Dominique Bernier-Cormier's poem "Fabric" won the Ralph Gustafson Prize for Best Poem as part of The Fiddlehead's 26 annual literary contest. You can read an interview with Bernier-Cormier here.
October 31st, 2016
I throw off my leopard hood
and moonlight streaks my copper
wig. My father drinks a 3 a.m. cup of espresso
in his bathrobe and asks me who I am.
Shania Twain in “That Don’t Impress Me
Much,” clearly. The news
plays softly in the background.
He hands me a bottle of turquoise
electricity and says, Did you know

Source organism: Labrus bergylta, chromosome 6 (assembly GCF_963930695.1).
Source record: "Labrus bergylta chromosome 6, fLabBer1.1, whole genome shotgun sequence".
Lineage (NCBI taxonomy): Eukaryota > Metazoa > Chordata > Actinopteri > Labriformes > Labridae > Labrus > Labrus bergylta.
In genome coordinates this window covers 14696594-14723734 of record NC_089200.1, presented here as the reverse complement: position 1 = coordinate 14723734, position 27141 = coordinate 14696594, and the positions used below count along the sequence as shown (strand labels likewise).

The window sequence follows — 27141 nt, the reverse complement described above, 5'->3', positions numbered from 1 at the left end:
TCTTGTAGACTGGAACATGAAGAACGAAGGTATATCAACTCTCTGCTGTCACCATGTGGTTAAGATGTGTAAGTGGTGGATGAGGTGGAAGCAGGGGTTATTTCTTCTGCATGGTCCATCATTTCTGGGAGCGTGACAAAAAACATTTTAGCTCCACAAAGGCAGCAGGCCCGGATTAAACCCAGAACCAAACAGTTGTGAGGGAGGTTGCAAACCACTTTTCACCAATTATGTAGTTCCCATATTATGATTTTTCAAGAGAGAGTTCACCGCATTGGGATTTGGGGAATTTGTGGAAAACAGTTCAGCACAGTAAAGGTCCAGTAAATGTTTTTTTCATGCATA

your ancestor Pierrot faked breasts
with two Granny Smiths, a bra of laced
night, and walked straight out
of the British jail where he was held
in Fort Beauséjour, circa 1755? His falsetto
saving him from the tobacco fields
of North Carolina, saving us, to this day,
from speaking the King’s? On TV, American
physicists claim to be the first to cut
a hole in the fabric of time. But in the photo
on the window sill, my brothers and I
stick our faces into wooden cutouts of faceless
Acadian peasants and churn eternal
butter under 300 year old sunlight. Of course,
none of this happened
in English (we never speak it). But I’ve learned
to tie these foreign lines I write like silk
ribbons on a bonnet and simply walk out
of my past. Tell me — can you see the face
of French flashing a smile through the hole
I’ve cut in the silhouette of this poem?